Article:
When Ayla Hutchinson was 13 years old, she saw her mother cut her finger with a hatchet while splitting kindling and became determined to find a safer way to cut firewood. This Mighty Girl from Taranaki, New Zealand took on that challenge as a science fair project — the result was the Kindling Cracker, a cast iron tool that allows people to split kindling quickly and safely. Now, the 15-year-old entrepreneur is not only doing brisk business in her home country, she’s bringing her invention to a major new market after she recently signed a distribution deal with a leading American tool company, Northern Tools and Equipment!


After Ayla came up with the initial design of the Kindling Cracker for her 8th grade science fair project, her father, Vaughn Hutchinson, helped her build the original prototype. She had such a positive response to her school project that she decided to develop the idea further, stating that “it took a few months or so to get it to the final product.” The cast-iron tool uses a built-in axe blade and a safety cage to prevent injuries; just put the wood into the cage and hit it with a hammer to split perfect kindling. Two years later, Ayla estimates that there are tens of thousands of Kindling Crackers in use across New Zealand.

The Kindling Cracker started winning awards, including earning Ayla the Regional Finalist Award at last year’s International Google Science Fair. Then, she heard from Ryan Kotula, the owner of Northern Tool, who was intrigued by the simplicity of Ayla’s design and wanted rights to distribute it in the United States. The first shipment of 22 tons of Kindling Crackers was shipped out this summer. This month, Ayla and her family also made a trip to Minnesota, where Northern Tools and Equipment is headquartered, to demonstrate the cracker at the State Fair.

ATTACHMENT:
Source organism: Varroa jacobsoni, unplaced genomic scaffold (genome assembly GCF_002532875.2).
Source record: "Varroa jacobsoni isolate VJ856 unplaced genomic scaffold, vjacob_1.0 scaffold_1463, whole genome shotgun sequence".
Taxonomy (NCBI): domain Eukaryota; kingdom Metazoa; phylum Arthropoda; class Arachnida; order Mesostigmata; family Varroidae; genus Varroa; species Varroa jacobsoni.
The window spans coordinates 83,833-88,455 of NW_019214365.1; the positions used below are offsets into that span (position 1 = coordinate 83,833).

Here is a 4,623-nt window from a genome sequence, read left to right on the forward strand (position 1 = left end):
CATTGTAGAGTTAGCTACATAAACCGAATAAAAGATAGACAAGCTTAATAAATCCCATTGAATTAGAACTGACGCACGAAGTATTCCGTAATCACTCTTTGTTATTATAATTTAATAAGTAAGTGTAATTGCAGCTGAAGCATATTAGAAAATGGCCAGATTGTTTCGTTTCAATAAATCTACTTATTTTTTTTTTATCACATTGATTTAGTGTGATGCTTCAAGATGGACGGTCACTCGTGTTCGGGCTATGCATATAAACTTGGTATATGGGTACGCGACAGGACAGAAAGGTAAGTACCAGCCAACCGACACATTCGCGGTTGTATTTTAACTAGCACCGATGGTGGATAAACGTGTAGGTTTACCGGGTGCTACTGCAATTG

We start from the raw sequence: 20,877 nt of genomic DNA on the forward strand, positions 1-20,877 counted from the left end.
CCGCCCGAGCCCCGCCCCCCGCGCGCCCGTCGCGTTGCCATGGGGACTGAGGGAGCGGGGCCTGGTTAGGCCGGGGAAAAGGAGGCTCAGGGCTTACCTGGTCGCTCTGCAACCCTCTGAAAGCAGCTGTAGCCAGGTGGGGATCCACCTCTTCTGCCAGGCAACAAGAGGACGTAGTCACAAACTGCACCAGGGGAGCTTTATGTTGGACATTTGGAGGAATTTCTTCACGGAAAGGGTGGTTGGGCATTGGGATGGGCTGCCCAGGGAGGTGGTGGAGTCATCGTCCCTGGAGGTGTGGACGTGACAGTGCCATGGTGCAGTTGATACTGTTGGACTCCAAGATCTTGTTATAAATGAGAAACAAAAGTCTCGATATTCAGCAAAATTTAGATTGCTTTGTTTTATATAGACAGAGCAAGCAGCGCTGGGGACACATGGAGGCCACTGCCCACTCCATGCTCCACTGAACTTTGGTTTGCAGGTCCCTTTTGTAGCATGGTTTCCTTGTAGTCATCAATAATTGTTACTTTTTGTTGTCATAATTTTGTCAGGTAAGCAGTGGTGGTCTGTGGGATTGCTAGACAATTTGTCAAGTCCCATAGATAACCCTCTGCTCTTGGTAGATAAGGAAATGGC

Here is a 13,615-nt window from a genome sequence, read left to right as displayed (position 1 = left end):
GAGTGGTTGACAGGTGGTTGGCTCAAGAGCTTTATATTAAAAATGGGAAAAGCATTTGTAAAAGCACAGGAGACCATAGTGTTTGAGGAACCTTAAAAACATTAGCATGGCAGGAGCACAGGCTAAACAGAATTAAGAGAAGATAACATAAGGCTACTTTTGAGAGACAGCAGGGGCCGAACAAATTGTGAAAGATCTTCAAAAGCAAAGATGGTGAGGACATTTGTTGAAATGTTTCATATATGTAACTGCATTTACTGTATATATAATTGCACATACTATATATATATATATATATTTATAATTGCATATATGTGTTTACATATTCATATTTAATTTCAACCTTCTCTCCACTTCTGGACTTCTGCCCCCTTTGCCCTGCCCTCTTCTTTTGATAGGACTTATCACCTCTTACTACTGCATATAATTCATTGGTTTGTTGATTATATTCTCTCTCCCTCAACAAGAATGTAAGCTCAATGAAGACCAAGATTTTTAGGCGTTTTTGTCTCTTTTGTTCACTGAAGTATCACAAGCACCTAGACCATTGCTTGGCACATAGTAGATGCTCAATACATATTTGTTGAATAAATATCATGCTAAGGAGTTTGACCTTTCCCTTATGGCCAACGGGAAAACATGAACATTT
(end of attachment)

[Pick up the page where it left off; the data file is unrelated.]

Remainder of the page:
While her company’s growth is exciting, Ayla says that one of her favorite parts of her invention’s success is that it’s “making a really positive impact in many people’s lives… It makes it easier and safer for everyone to cut kindling which is great to have when you fire up a wood fire, pizza oven, brazier etc. It also gives people with disabilities or physical impairments the freedom to cut their own kindling again.” Earlier this year, she and her father drove five hours to deliver a Kindling Cracker to an elderly widow who uses wood to heat her home. “I had heard she needed one,’’ said Ayla. “We sorted out a place for it to sit. She served tea and cookies. And now she doesn’t have to beg the neighbors to cut kindling. It was fun. ”


For more info about this extraordinary invention and inventor, check out:  http://www.kindlingcracker.com

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